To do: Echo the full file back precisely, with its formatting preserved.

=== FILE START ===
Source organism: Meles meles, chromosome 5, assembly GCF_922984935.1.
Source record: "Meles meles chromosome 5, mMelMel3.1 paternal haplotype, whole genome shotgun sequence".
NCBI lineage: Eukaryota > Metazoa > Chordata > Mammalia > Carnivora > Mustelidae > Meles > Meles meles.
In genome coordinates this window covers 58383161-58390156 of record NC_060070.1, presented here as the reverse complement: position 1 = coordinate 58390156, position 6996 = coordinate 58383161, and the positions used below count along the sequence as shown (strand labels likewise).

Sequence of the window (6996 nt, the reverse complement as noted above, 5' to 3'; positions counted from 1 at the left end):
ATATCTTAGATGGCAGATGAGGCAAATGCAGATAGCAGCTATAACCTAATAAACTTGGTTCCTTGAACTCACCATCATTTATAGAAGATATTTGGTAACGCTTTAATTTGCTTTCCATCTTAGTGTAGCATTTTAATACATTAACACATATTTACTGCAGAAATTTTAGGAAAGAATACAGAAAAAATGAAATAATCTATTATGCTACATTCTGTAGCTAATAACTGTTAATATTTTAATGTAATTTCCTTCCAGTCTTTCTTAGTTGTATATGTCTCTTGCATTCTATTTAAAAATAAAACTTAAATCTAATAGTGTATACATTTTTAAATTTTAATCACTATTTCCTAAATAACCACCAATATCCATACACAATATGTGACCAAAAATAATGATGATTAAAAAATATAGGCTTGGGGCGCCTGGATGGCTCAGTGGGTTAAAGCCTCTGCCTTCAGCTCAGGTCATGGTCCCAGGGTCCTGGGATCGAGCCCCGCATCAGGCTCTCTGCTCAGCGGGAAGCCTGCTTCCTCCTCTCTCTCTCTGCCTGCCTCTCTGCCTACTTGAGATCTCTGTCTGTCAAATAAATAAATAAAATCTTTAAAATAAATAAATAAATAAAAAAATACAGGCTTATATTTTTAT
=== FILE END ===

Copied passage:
Source organism: Meles meles, chromosome 5, assembly GCF_922984935.1.
Source record: "Meles meles chromosome 5, mMelMel3.1 paternal haplotype, whole genome shotgun sequence".
NCBI lineage: Eukaryota > Metazoa > Chordata > Mammalia > Carnivora > Mustelidae > Meles > Meles meles.
In genome coordinates this window covers 58383161-58390156 of record NC_060070.1, presented here as the reverse complement: position 1 = coordinate 58390156, position 6996 = coordinate 58383161, and the positions used below count along the sequence as shown (strand labels likewise).

Sequence of the window (6996 nt, the reverse complement as noted above, 5' to 3'; positions counted from 1 at the left end):
ATATCTTAGATGGCAGATGAGGCAAATGCAGATAGCAGCTATAACCTAATAAACTTGGTTCCTTGAACTCACCATCATTTATAGAAGATATTTGGTAACGCTTTAATTTGCTTTCCATCTTAGTGTAGCATTTTAATACATTAACACATATTTACTGCAGAAATTTTAGGAAAGAATACAGAAAAAATGAAATAATCTATTATGCTACATTCTGTAGCTAATAACTGTTAATATTTTAATGTAATTTCCTTCCAGTCTTTCTTAGTTGTATATGTCTCTTGCATTCTATTTAAAAATAAAACTTAAATCTAATAGTGTATACATTTTTAAATTTTAATCACTATTTCCTAAATAACCACCAATATCCATACACAATATGTGACCAAAAATAATGATGATTAAAAAATATAGGCTTGGGGCGCCTGGATGGCTCAGTGGGTTAAAGCCTCTGCCTTCAGCTCAGGTCATGGTCCCAGGGTCCTGGGATCGAGCCCCGCATCAGGCTCTCTGCTCAGCGGGAAGCCTGCTTCCTCCTCTCTCTCTCTGCCTGCCTCTCTGCCTACTTGAGATCTCTGTCTGTCAAATAAATAAATAAAATCTTTAAAATAAATAAATAAATAAAAAAATACAGGCTTATATTTTTAT